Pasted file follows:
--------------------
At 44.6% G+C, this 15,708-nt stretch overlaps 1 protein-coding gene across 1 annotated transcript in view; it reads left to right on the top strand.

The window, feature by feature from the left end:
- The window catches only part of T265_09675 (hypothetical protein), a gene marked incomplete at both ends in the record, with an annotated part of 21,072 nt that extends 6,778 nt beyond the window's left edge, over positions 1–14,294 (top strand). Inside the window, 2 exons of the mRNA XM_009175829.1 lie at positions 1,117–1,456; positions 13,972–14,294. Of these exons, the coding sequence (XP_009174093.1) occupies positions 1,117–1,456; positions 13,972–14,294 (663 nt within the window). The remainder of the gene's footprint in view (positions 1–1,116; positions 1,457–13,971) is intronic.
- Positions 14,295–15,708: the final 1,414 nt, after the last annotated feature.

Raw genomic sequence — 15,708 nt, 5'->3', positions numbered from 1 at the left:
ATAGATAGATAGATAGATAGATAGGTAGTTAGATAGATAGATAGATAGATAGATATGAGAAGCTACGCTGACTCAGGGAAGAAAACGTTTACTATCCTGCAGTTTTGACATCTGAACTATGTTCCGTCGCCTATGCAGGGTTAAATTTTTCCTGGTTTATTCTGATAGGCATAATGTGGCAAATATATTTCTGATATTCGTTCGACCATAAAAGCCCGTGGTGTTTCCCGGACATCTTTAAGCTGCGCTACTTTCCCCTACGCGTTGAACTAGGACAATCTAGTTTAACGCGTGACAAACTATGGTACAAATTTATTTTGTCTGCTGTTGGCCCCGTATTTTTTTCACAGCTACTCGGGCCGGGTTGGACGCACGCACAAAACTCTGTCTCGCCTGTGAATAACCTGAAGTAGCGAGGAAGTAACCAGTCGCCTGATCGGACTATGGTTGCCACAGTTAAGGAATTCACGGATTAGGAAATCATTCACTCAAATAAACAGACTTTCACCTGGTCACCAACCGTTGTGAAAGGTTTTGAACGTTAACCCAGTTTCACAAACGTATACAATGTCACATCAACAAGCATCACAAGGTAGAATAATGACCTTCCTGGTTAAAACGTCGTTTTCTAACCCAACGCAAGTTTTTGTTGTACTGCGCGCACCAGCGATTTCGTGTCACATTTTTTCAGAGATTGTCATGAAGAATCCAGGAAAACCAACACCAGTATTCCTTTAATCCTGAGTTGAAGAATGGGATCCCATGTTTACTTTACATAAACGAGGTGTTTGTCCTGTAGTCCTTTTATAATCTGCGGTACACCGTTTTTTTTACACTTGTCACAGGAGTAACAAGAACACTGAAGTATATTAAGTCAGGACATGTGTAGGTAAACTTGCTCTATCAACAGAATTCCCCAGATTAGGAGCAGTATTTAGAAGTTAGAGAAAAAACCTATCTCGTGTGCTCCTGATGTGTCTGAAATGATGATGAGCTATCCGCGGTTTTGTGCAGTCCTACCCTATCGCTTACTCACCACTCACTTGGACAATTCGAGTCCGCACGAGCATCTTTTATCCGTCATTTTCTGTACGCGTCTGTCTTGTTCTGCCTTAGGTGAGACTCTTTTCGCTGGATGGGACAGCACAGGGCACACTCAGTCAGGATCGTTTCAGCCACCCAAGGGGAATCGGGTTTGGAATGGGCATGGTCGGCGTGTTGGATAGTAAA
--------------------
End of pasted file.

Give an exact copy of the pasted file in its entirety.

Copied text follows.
At 44.6% G+C, this 15,708-nt stretch overlaps 1 protein-coding gene across 1 annotated transcript in view; it reads left to right on the top strand.

The window, feature by feature from the left end:
- The window catches only part of T265_09675 (hypothetical protein), a gene marked incomplete at both ends in the record, with an annotated part of 21,072 nt that extends 6,778 nt beyond the window's left edge, over positions 1–14,294 (top strand). Inside the window, 2 exons of the mRNA XM_009175829.1 lie at positions 1,117–1,456; positions 13,972–14,294. Of these exons, the coding sequence (XP_009174093.1) occupies positions 1,117–1,456; positions 13,972–14,294 (663 nt within the window). The remainder of the gene's footprint in view (positions 1–1,116; positions 1,457–13,971) is intronic.
- Positions 14,295–15,708: the final 1,414 nt, after the last annotated feature.

Raw genomic sequence — 15,708 nt, 5'->3', positions numbered from 1 at the left:
ATAGATAGATAGATAGATAGATAGGTAGTTAGATAGATAGATAGATAGATAGATATGAGAAGCTACGCTGACTCAGGGAAGAAAACGTTTACTATCCTGCAGTTTTGACATCTGAACTATGTTCCGTCGCCTATGCAGGGTTAAATTTTTCCTGGTTTATTCTGATAGGCATAATGTGGCAAATATATTTCTGATATTCGTTCGACCATAAAAGCCCGTGGTGTTTCCCGGACATCTTTAAGCTGCGCTACTTTCCCCTACGCGTTGAACTAGGACAATCTAGTTTAACGCGTGACAAACTATGGTACAAATTTATTTTGTCTGCTGTTGGCCCCGTATTTTTTTCACAGCTACTCGGGCCGGGTTGGACGCACGCACAAAACTCTGTCTCGCCTGTGAATAACCTGAAGTAGCGAGGAAGTAACCAGTCGCCTGATCGGACTATGGTTGCCACAGTTAAGGAATTCACGGATTAGGAAATCATTCACTCAAATAAACAGACTTTCACCTGGTCACCAACCGTTGTGAAAGGTTTTGAACGTTAACCCAGTTTCACAAACGTATACAATGTCACATCAACAAGCATCACAAGGTAGAATAATGACCTTCCTGGTTAAAACGTCGTTTTCTAACCCAACGCAAGTTTTTGTTGTACTGCGCGCACCAGCGATTTCGTGTCACATTTTTTCAGAGATTGTCATGAAGAATCCAGGAAAACCAACACCAGTATTCCTTTAATCCTGAGTTGAAGAATGGGATCCCATGTTTACTTTACATAAACGAGGTGTTTGTCCTGTAGTCCTTTTATAATCTGCGGTACACCGTTTTTTTTACACTTGTCACAGGAGTAACAAGAACACTGAAGTATATTAAGTCAGGACATGTGTAGGTAAACTTGCTCTATCAACAGAATTCCCCAGATTAGGAGCAGTATTTAGAAGTTAGAGAAAAAACCTATCTCGTGTGCTCCTGATGTGTCTGAAATGATGATGAGCTATCCGCGGTTTTGTGCAGTCCTACCCTATCGCTTACTCACCACTCACTTGGACAATTCGAGTCCGCACGAGCATCTTTTATCCGTCATTTTCTGTACGCGTCTGTCTTGTTCTGCCTTAGGTGAGACTCTTTTCGCTGGATGGGACAGCACAGGGCACACTCAGTCAGGATCGTTTCAGCCACCCAAGGGGAATCGGGTTTGGAATGGGCATGGTCGGCGTGTTGGATAGTAAA